ICHP Position Statement - The Pharmacist as a Healthcare Provider

The Illinois Council of Health-System Pharmacists (ICHP) supports the recognition of pharmacists as healthcare providers under the Social Security Act and by health insurance providers.

In the process of providing patient care, pharmacists provide direct medication-related care for the purpose of achieving definite and positive outcomes that improve a patient’s quality of life. To accomplish this, pharmacists establish one-on-one relationships with patients to ensure the appropriateness of medication therapy and patients’ understanding of their therapy. In addition, pharmacists identify and help patients overcome barriers to adherence, assist in the coordination of medical care, and ensure the continuity of patient care. To optimize therapy, pharmacists monitor the effects of patients’ medications and make recommendations and changes to medication therapy when appropriate.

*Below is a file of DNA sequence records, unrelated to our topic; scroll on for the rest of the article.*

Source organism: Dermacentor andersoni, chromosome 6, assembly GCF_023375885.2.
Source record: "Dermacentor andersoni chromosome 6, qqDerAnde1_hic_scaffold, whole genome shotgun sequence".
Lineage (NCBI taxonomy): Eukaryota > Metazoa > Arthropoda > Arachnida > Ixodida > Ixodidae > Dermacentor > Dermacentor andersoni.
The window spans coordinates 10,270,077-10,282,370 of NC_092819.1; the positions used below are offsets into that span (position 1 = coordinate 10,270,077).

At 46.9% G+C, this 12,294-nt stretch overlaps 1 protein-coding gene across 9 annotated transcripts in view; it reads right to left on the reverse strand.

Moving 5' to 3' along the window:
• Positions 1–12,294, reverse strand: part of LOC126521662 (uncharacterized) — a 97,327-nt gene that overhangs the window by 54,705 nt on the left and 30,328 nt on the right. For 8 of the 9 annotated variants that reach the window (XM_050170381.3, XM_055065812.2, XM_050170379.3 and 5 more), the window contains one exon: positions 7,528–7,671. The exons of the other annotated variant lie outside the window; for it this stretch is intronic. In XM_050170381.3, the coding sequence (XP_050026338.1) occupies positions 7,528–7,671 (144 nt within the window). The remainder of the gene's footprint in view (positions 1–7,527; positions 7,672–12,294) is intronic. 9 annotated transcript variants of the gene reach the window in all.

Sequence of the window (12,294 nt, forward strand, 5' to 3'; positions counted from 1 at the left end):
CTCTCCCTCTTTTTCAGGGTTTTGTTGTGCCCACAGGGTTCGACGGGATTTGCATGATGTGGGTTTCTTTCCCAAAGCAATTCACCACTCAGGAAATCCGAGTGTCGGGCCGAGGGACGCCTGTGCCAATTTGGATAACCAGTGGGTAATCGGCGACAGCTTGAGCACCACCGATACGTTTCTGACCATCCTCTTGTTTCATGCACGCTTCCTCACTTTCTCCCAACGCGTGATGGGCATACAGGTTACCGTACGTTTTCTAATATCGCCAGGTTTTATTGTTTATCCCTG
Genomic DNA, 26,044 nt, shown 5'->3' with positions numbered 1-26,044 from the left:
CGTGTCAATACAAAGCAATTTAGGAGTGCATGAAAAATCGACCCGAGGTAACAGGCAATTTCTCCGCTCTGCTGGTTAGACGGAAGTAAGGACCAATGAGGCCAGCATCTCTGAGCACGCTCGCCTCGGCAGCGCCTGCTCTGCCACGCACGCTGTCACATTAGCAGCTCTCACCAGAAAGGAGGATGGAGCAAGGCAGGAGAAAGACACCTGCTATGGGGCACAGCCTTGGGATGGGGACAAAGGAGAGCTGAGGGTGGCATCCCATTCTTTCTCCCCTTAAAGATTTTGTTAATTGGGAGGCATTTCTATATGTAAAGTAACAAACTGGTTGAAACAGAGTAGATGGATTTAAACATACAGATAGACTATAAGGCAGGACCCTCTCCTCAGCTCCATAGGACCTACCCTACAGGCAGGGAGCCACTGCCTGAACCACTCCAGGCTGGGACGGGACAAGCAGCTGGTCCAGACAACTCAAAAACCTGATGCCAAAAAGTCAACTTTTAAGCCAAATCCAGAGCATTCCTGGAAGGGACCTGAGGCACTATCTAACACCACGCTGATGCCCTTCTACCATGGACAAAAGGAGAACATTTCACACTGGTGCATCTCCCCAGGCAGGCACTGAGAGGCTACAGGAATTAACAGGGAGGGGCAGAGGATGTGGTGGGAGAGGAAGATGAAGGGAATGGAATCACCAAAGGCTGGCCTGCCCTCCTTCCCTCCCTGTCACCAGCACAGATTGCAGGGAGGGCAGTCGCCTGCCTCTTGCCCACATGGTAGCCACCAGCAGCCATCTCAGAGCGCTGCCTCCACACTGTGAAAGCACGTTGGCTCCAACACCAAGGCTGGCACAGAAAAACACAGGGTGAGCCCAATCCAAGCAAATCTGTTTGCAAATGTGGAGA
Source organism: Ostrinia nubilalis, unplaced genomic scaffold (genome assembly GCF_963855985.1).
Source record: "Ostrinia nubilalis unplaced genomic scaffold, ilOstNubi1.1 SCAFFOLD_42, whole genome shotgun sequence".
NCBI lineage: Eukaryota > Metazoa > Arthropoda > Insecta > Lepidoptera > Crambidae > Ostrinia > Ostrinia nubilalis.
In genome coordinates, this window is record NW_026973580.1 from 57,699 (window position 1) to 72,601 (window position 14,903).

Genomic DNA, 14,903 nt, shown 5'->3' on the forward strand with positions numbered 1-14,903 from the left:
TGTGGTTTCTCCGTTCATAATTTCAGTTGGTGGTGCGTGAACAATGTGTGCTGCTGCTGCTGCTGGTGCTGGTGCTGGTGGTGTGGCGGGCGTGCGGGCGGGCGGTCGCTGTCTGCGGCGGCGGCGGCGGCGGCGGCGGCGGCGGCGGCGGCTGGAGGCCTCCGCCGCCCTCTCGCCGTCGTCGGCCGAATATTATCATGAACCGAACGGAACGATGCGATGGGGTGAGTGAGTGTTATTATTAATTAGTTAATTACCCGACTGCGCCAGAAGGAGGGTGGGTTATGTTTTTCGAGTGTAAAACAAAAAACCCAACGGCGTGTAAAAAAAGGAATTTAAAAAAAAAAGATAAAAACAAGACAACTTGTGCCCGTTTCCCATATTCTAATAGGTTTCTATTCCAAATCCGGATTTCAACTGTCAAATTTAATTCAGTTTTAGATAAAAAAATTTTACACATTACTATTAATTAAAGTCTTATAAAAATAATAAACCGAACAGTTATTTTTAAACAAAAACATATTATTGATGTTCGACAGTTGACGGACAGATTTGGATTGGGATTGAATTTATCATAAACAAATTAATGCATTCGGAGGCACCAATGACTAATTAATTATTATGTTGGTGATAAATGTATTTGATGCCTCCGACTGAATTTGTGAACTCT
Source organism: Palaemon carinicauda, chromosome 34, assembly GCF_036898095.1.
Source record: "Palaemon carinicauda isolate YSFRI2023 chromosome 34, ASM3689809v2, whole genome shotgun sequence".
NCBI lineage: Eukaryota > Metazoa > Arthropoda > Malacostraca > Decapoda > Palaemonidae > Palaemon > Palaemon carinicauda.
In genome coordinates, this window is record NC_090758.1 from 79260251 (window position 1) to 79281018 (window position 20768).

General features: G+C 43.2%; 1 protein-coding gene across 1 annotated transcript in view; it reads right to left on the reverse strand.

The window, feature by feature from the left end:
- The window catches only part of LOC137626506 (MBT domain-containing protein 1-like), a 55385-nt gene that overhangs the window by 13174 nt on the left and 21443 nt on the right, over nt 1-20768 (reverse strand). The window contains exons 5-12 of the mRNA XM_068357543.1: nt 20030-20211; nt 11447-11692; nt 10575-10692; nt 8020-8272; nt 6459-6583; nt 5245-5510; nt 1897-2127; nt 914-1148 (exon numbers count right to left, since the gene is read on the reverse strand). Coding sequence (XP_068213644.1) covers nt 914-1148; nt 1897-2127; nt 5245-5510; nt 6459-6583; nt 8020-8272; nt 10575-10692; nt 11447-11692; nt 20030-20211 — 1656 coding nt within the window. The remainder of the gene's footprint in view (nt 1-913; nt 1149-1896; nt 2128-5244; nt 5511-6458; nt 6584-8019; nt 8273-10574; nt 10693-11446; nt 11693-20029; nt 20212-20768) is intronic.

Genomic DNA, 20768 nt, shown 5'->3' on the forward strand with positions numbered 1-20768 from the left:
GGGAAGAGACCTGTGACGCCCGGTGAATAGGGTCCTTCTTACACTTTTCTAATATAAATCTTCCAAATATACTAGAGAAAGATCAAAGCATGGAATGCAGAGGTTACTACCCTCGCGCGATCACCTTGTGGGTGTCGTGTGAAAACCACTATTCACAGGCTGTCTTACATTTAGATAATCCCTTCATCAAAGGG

As a member of the healthcare team, pharmacists work in concert with physicians, nurses, and other health professionals to ensure the expected outcomes of medication therapy.

Pharmacists often participate in collaborative drug therapy management in which pharmacists enter into agreements with physicians who authorize pharmacists to select appropriate medication therapies and adjust doses based on patient characteristics, diagnosis, and response to treatment. Additionally, pharmacists have already gained recognition as health care providers in certain states through various medication therapy management (MTM) programs. This is one of many services pharmacists can provide as health care providers.

Historically, recognition as a healthcare provider under the Social Security Act has been inextricably tied to direct financial compensation for services delivered. Currently, physicians, nurse practitioners, nurse midwives, physician assistants, dietitians, and clinical social workers are recognized as healthcare providers under this act. At present, pharmacists are primarily financially compensated for providing patient care services incident to physician services or as a result of dispensing medications. 

References:

1. Center for Medicare & Medicaid Innovation. Medication Therapy Management in a Chronically Ill Population: Interim Report. (Accessed 2/26/2019)

2. Chisholm-Burns MA, Kim Lee J, Spivey CA, et al. US pharmacists' effect as team members on patient care: systematic review and meta-analyses. Med Care. 2010;48:923–33.

3. Smith M, Bates DW, Bodenheimer T, Cleary PD. Why pharmacists belong in the medical home. Health Aff. 2010;29:906–13.



Revised  6/2019